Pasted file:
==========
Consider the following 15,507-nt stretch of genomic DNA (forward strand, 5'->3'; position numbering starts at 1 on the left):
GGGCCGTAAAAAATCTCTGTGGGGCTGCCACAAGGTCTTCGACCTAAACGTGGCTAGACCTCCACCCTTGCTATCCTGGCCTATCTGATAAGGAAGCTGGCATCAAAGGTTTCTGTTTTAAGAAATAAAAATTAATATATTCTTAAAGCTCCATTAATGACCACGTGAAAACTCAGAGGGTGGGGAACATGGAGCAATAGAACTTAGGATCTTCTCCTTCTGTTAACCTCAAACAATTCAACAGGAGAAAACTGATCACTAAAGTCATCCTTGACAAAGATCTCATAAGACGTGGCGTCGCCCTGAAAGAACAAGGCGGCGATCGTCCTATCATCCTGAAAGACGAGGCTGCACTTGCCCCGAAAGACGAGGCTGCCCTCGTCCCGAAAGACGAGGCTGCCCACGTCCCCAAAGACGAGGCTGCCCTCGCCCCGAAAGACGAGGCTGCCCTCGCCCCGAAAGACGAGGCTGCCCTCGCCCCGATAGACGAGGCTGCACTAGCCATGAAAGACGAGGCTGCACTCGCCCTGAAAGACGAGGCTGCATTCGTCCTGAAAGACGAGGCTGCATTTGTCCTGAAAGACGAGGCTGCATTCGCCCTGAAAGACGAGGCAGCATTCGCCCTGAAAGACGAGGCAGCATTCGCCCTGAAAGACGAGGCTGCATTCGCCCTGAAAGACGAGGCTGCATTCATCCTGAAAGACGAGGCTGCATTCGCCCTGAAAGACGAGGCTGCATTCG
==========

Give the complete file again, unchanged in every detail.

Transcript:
Consider the following 15,507-nt stretch of genomic DNA (forward strand, 5'->3'; position numbering starts at 1 on the left):
GGGCCGTAAAAAATCTCTGTGGGGCTGCCACAAGGTCTTCGACCTAAACGTGGCTAGACCTCCACCCTTGCTATCCTGGCCTATCTGATAAGGAAGCTGGCATCAAAGGTTTCTGTTTTAAGAAATAAAAATTAATATATTCTTAAAGCTCCATTAATGACCACGTGAAAACTCAGAGGGTGGGGAACATGGAGCAATAGAACTTAGGATCTTCTCCTTCTGTTAACCTCAAACAATTCAACAGGAGAAAACTGATCACTAAAGTCATCCTTGACAAAGATCTCATAAGACGTGGCGTCGCCCTGAAAGAACAAGGCGGCGATCGTCCTATCATCCTGAAAGACGAGGCTGCACTTGCCCCGAAAGACGAGGCTGCCCTCGTCCCGAAAGACGAGGCTGCCCACGTCCCCAAAGACGAGGCTGCCCTCGCCCCGAAAGACGAGGCTGCCCTCGCCCCGAAAGACGAGGCTGCCCTCGCCCCGATAGACGAGGCTGCACTAGCCATGAAAGACGAGGCTGCACTCGCCCTGAAAGACGAGGCTGCATTCGTCCTGAAAGACGAGGCTGCATTTGTCCTGAAAGACGAGGCTGCATTCGCCCTGAAAGACGAGGCAGCATTCGCCCTGAAAGACGAGGCAGCATTCGCCCTGAAAGACGAGGCTGCATTCGCCCTGAAAGACGAGGCTGCATTCATCCTGAAAGACGAGGCTGCATTCGCCCTGAAAGACGAGGCTGCATTCG